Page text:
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About me

I am around 20 year old student and live in college provided hostels. I share room with one person who hates stray dogs while having some at his home.

I started getting familiar with dogs about a 1 year ago. I know almost 15 dogs around the campus and most of them are vaccinated, sterilised and localised in their respective areas. I sometimes take some dogs on walks, without leash, 3-4 in a group.

I would be leaving my college soon.

About Ben

He is a white, around 2 year old male dog. He is friendly with lots of packs and wanders around the college but is stable in 2 hostels nearby. He is very energetic; not so keen for food as he is for playing, running and walks.

He knew my old room. When I changed it, he sniffed and found out the new one too.

Issues

He recently started jumping onto me, in addition to licking my hands. I cannot handle both in public. I used to dodge his mouthing somehow, but pushing him down makes him more aggressive.

Also, when I am on a walk with him and some more dogs, he doesn't stop, like them, in the territory. He follows me to my room, even shows up randomly in the night at my doorstep.

Lastly, I want to reduce his attachment with me as my time to leave comes closer.


Edits

I will not be able to take him with me to my home/ job location. Also, I am looking for behavioural training which can help reduce his excitement when he sees me.

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    Is it possible for you adopt him, and take him with you when you move? – James Jenkins Nov 14 '19 at 11:20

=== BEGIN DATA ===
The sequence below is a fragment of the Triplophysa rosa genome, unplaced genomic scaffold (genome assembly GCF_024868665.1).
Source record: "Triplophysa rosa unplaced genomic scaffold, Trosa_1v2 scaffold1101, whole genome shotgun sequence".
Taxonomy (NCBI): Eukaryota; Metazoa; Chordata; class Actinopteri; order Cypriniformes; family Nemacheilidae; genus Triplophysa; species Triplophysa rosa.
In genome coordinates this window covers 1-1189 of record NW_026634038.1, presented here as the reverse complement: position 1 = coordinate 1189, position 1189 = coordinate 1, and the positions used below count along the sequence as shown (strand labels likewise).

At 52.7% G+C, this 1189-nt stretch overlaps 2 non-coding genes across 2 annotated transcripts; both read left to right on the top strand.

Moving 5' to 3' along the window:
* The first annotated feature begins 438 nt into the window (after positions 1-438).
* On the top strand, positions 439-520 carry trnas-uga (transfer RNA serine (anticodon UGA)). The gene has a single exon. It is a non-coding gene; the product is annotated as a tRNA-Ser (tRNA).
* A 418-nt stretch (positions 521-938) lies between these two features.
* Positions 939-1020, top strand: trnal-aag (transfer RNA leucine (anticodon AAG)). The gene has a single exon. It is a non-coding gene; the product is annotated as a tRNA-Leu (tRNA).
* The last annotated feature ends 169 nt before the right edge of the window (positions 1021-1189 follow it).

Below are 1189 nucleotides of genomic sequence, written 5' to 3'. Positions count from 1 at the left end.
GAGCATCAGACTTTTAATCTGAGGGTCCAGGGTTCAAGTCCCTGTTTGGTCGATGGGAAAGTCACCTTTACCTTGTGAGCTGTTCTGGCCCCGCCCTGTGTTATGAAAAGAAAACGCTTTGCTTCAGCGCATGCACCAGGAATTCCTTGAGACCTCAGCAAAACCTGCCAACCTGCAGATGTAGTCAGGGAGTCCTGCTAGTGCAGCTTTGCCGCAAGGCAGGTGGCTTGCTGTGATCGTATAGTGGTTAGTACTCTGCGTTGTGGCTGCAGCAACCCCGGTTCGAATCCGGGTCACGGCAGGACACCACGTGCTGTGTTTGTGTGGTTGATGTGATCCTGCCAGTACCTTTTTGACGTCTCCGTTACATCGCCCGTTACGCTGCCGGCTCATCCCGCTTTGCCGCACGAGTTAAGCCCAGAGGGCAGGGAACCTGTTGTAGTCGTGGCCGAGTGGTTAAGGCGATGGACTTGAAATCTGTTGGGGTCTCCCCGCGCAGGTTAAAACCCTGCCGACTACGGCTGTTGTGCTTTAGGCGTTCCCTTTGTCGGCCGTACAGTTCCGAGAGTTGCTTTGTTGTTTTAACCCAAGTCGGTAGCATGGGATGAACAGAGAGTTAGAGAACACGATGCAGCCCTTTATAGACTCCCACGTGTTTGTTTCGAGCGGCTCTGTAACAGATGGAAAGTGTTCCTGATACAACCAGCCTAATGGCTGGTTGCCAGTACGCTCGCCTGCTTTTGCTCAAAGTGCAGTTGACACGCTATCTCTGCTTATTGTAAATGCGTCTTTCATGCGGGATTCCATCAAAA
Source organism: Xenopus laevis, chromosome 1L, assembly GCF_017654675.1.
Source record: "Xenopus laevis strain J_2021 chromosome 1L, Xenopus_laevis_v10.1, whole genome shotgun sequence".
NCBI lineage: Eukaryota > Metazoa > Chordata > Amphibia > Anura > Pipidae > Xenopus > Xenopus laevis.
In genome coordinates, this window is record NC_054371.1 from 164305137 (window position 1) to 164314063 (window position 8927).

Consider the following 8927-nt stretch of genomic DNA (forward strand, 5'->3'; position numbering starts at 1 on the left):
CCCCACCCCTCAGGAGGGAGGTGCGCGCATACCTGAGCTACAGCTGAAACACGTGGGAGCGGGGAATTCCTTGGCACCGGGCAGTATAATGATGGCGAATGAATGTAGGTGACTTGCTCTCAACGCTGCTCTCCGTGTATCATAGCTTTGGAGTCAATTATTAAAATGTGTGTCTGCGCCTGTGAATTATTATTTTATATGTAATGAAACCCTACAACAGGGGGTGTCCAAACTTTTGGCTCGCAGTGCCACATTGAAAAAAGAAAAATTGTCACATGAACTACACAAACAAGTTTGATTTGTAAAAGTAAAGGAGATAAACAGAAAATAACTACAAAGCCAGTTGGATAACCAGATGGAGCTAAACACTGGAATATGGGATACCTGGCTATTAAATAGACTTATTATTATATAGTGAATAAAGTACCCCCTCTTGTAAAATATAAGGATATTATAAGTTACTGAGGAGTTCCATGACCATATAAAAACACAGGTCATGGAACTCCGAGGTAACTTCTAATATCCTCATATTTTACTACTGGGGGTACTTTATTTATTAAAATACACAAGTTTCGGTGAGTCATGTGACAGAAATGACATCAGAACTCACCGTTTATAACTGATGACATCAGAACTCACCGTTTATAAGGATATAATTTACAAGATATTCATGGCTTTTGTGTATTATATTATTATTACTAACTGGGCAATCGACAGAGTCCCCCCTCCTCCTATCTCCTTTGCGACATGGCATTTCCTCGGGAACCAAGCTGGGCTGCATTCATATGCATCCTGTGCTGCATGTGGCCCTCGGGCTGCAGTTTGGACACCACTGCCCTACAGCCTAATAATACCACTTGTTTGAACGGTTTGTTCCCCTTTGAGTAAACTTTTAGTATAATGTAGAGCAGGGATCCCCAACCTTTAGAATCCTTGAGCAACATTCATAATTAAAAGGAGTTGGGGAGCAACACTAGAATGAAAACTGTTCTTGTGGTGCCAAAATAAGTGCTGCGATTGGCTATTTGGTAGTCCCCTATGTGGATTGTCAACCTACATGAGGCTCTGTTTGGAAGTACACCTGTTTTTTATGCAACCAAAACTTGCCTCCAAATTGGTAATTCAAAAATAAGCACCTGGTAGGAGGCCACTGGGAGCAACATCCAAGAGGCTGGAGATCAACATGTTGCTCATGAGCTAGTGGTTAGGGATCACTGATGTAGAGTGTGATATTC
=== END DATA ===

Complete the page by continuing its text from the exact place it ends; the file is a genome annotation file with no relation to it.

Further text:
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As I see it, this is more of an ethical problem than one of training.

What outcome are you aiming for? Do you want to change the way he behaves now, or do you want to help him to prepare for the time when you leave?

In my opinion nothing could prepare the dog for your leaving. If it was attached to you only, I would suggest to involve another person and get the dog attached to that person too. But you wrote in the comment you could not take him away from the other people who adopted him. So he will get over you disappearing over time, because he has other people which care for him.

As James Jenkings suggest: you could avoid his feelings having been hurt only if you adopt him and let go him with you. But in that case, he may miss his friends (dogs and humans) at the college instead then...

A more unethical way seems to be to shout him away from you, so he "de-attaches" from you. But I assume this puzzles the dog more than it helps him to understand you will leaving. I would not do this!

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